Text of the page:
The director, who is age 30, originally thought the project would take several months to complete. In the end, it took five years of sifting through and editing footage. The team worked with hundreds of hours of video from more than 50 sources. The final documentary used footage from 14 soldiers.
“I did not collect all the footage I could get. I was primarily interested in people who shot a lot, not a few videos. Many people have short shots, but it is difficult to make a story out of this material. So, we looked more for people who filmed a lot of material. And such people are noticeable; they are remembered. Some went through the war with a GoPro camera on their chests,” the director said.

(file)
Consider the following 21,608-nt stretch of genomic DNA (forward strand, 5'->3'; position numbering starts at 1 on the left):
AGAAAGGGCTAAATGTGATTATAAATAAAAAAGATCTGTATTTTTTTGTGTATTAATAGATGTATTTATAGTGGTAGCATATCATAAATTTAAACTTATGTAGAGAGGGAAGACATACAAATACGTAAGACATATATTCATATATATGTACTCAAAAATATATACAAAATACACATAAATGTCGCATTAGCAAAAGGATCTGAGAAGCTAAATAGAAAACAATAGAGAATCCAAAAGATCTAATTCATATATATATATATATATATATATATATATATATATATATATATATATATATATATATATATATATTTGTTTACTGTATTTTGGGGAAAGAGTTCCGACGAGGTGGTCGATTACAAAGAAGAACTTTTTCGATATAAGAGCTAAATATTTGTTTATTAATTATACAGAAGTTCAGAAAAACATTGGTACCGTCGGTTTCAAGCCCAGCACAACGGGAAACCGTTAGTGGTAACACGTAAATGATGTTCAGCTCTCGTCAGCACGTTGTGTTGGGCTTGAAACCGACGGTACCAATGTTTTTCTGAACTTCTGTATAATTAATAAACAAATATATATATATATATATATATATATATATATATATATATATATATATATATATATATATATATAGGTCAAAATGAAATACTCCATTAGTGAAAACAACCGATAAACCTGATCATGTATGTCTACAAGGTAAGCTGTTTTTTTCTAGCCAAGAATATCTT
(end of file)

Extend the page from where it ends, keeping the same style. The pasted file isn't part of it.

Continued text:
Throughout the film, war is seen through the eyes of the soldiers. The experience of these 14 people seems to blend together, so that the film is perceived as the story of one soldier, even though it is the result of more than a dozen sources.
“At one point, I focused on the effect with which the viewers will leave the cinema. And we began to build the structure of the film to convey this unique experience that many military people have gained. This is the experience of death passing very close to you.
And it changes people. The closest I can compare this feeling is to a moment when you are almost hit by a car. At that point, all other things become unimportant. This is a vivid feeling that you do not confuse with anything else. So, we wanted the audience to have that experience in the film. And because of this very emotional moment, there will be an attempt to unite people with and without military experience,” Mr. Liubyi said.
The director said that the daily life of the average Ukrainian citizen is completely disconnected from what people experience at the front and in combat. Soldiers return from the war and can’t understand how people can quarrel over trivial things.